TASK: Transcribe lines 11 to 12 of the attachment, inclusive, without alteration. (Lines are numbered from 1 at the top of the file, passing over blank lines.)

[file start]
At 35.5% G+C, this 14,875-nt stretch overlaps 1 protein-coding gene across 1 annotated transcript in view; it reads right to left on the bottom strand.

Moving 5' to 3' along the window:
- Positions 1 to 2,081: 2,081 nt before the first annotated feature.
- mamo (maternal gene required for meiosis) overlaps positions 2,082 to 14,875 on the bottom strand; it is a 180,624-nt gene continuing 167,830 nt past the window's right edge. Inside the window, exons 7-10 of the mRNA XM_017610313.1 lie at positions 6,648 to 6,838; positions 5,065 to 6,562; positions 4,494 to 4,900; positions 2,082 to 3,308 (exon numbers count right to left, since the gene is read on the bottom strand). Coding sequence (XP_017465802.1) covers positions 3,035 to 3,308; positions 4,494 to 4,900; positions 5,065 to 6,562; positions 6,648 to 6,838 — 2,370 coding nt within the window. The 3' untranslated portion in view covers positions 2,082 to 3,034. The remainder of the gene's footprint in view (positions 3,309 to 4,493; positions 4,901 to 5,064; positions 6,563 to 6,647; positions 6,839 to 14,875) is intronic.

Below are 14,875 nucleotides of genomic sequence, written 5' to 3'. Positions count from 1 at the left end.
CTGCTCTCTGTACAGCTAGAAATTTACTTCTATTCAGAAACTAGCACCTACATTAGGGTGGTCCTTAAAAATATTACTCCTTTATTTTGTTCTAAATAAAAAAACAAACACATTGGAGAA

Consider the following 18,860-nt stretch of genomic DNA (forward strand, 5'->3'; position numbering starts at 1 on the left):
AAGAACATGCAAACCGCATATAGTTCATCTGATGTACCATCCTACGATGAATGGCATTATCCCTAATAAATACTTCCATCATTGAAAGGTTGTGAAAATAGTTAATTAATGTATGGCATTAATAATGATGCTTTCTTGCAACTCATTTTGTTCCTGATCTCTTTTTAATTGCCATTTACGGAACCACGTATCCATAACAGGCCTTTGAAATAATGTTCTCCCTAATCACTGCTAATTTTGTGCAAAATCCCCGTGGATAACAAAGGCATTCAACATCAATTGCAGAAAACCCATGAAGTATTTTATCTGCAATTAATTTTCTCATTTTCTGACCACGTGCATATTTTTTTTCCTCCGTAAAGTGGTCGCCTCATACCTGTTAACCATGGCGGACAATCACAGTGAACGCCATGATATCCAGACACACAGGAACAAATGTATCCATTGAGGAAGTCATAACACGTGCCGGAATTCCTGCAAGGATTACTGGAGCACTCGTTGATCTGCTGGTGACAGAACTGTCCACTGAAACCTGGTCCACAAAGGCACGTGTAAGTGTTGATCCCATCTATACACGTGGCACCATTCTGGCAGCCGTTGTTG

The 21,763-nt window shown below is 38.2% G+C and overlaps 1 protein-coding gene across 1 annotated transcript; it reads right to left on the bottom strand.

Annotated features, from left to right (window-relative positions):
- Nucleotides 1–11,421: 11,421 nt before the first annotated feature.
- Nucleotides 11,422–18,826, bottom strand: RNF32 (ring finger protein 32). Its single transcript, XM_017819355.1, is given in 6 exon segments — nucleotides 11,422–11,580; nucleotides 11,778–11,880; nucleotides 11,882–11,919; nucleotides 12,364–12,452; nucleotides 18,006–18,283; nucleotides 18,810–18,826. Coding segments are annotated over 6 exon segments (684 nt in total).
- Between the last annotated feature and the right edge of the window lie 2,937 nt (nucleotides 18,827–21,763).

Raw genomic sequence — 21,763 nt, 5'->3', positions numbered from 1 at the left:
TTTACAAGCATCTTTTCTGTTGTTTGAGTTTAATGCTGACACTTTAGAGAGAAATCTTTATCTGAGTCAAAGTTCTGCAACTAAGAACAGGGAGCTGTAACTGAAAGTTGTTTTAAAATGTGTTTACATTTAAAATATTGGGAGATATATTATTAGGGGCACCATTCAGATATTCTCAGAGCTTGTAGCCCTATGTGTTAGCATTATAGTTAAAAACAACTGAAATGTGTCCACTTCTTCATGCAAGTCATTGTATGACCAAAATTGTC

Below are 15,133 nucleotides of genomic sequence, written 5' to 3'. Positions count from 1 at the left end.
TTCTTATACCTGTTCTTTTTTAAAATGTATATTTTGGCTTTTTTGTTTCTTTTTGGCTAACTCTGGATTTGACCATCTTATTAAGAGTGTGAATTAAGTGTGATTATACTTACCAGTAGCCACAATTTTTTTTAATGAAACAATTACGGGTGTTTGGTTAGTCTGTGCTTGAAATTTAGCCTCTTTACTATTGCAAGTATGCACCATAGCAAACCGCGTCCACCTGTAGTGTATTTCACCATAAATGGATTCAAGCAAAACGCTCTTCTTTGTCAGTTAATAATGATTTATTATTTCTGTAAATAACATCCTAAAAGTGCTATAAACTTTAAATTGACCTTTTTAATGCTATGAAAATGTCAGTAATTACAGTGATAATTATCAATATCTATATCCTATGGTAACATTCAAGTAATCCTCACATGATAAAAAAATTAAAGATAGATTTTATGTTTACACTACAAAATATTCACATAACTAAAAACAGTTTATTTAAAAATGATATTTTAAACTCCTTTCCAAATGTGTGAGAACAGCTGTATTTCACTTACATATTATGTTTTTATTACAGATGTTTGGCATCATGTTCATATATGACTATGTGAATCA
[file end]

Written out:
- Nucleotides 1–11,421: 11,421 nt before the first annotated feature.
- Nucleotides 11,422–18,826, bottom strand: RNF32 (ring finger protein 32). Its single transcript, XM_017819355.1, is given in 6 exon segments — nucleotides 11,422–11,580; nucleotides 11,778–11,880; nucleotides 11,882–11,919; nucleotides 12,364–12,452; nucleotides 18,006–18,283; nucleotides 18,810–18,826. Coding segments are annotated over 6 exon segments (684 nt in total).